A Handy Guide to the Most Popular Fields of Engineering

Cold logic, bristling curiosity, insatiable work ethic and practical creativity –if you have these traits, you are destined to become a successful engineer.

But, what type of engineer should you be? There are dozens of fields of engineering desperate for quality engineering professionals, but a handful have always been more popular among engineering students than the rest. If you want a high-paying job that uses your personality and talents to the fullest, here’s what you need to know about your best options in engineering:

Mechanical Engineering

Perhaps what most people think of when they hear “engineering,” mechanical engineering consists of designing, building or maintaining machines. These machines range widely in size and complexity, in how they use or produce power and in their materials and purposes. Arguably, mechanical engineers were the first of the engineering field, making significant contributions like pulleys, levers and wheels.

What can you do with a mechanical engineering degree today? The modern world relies on machines, and there is no shortage of demand for mechanical engineers. Many mechanical engineers find work in manufacturing, helping design optimally efficient factory equipment. However, perhaps the most exciting modern application of mechanical engineering is robotics, building the autonomous machines of the future.

Electrical Engineering

Electrical engineers, or double-Es, focus their efforts on – you guessed it – electricity. Specifically, double-Es build electricity-generating or consuming components in small devices as well as in largescale electrical systems.

In any field that uses electricity in its products or services, electrical engineers are mandatory. This means that almost every engineering firm has at least one double-E on staff. These days, many electrical engineers are hard at work cleaning current systems of power generation; for example, electrical engineers are largely responsible for the improvement of electric motors, which drive electric vehicles. However, double-Es also work on radar and navigation systems, broadcast communications systems, electronic devices and even weapons.

Chemical Engineering

Unlike mechanical and electrical engineers, who largely work with machines and devices, chemical engineers work on a more micro level, modifying chemical components to develop brand-new materials. Chemical engineering is another original field of engineering, arising from Industrial Revolution.

Some of the largest and most powerful industries rely heavily on chemical engineers to design, transform and process chemicals. Perhaps the largest employer of chemical engineers, the pharmaceutical industry needs trained professionals to develop drugs – and develop new ways of creating drugs more efficiently and affordably.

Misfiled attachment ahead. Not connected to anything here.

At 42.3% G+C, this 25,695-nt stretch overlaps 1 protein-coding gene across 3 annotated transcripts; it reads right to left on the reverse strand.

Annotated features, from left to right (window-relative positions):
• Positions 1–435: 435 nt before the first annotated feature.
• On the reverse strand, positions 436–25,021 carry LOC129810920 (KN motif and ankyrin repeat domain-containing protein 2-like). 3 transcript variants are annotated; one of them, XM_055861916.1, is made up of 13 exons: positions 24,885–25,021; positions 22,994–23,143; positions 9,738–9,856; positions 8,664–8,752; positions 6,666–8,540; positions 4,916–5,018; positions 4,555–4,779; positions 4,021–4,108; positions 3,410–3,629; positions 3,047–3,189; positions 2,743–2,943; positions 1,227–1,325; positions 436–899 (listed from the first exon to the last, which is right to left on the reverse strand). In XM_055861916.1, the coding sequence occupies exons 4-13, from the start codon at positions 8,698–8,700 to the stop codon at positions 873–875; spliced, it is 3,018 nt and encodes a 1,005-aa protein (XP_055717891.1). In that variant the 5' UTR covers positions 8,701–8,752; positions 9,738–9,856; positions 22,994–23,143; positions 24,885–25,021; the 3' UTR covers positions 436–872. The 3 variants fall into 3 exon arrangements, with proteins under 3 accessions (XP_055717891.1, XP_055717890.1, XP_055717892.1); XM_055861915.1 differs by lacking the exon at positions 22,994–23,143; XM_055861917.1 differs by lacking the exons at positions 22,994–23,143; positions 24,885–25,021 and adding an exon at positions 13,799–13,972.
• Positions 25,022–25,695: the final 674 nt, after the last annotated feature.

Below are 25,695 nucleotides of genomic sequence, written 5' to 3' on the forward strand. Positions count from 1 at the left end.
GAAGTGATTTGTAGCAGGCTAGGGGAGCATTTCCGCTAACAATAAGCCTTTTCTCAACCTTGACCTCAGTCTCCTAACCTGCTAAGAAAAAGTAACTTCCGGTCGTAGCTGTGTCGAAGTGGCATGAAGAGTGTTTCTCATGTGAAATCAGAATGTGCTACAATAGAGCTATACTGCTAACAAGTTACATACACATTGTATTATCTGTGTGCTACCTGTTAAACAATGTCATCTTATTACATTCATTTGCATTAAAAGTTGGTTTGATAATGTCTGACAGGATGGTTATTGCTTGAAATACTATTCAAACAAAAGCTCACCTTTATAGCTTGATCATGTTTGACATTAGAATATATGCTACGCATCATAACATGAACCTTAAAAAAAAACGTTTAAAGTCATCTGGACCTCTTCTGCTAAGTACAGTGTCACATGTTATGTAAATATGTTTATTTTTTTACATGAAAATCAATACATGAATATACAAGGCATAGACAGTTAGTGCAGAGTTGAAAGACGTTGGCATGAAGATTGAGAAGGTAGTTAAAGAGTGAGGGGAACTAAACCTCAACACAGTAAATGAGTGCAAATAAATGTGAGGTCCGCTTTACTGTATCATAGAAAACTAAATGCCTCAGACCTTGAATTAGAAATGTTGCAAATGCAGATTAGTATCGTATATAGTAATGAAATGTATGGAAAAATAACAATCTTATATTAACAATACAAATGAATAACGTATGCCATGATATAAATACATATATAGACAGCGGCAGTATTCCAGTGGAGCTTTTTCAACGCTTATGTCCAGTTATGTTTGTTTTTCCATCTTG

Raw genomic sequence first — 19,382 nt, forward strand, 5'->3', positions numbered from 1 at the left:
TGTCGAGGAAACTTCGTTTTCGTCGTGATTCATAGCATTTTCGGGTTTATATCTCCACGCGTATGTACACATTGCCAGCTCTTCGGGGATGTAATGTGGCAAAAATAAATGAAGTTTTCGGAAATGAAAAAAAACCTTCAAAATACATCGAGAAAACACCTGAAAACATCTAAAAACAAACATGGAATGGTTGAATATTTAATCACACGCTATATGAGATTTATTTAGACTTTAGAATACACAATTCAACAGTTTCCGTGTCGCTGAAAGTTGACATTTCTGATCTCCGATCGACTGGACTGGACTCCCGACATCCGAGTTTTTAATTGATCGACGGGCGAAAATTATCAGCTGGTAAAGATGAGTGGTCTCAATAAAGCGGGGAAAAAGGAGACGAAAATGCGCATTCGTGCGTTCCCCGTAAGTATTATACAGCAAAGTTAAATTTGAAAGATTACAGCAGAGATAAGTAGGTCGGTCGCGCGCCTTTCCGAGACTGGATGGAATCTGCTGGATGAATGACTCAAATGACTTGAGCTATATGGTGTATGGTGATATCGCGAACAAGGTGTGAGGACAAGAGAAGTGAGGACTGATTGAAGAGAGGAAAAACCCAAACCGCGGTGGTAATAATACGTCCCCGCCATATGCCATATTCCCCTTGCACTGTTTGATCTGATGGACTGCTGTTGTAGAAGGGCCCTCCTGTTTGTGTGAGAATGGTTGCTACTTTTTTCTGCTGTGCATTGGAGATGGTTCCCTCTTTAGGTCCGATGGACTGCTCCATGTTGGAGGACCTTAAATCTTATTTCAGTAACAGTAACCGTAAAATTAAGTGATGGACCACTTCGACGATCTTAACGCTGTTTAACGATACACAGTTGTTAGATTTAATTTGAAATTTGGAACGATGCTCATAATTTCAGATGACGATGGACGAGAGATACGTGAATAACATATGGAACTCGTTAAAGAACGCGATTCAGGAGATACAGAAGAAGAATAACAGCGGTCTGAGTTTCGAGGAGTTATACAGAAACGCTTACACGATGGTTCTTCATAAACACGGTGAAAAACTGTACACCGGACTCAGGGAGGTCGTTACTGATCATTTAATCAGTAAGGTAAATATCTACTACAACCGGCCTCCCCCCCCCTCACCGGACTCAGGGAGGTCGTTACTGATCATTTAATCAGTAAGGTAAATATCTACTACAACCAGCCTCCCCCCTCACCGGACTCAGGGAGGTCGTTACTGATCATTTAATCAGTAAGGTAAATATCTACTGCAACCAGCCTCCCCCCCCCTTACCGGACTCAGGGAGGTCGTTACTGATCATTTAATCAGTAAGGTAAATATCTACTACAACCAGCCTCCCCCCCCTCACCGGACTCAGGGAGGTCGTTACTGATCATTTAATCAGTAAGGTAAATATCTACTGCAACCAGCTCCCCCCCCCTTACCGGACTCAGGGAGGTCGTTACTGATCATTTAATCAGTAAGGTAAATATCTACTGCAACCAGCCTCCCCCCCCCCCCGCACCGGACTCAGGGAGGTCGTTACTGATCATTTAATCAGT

Computer Engineering

Computer Engineering

Considering the explosive growth of tech within the past few decades, it should hardly be surprising that computer engineering is a popular field. In truth, there are two types of computer engineers: hardware and software engineers. Hardware engineers are more often called computer engineers; they build the physical components that make devices like laptops and smartphones, run. Often, hardware engineers work alongside other engineers, like mechanical and electrical engineers, to produce a fully functioning device.

Meanwhile, software engineers develop applications that run on devices. Distinct from programmers and software developers, who usually have less training, software engineers are responsible for the plan and design of a program, which entails everything from functionality to user accessibility to graphic design. Because software is proving to be a lucrative field, you can almost be guaranteed a high starting salary in this field.

Aerospace Engineering

Perhaps the most specific of the popular fields on this list, aerospace engineering consists of designing, building and updating machines that fly. This is a wider field than you might expect; in addition to spacecraft and commercial airplanes, aerospace engineers also develop satellites, missiles, private aircraft and any vehicle that enjoys sustained flight in (or outside of) Earth’s atmosphere. It is possible to study another field of engineering, like mechanical, computer or electrical, and find employment in the aerospace industry.

Civil Engineering

Human civilization did not grow from anything; the streets, sewage systems and skyscrapers of our cities were not always there for humans to find. Rather, modern civilization is comfortable, attractive and functional due to the endless toil of civil engineers. Civil engineers are engaged with the planning and optimization of infrastructure projects, which means most have their fingers in several different engineering pies.

You should consider civil engineering if you are interested in shaping the world most people live in. Civil engineers solve problems affecting great masses of people, and they collaborate with dozens of other types of professionals, including engineers, to make people’s lives easier and better.

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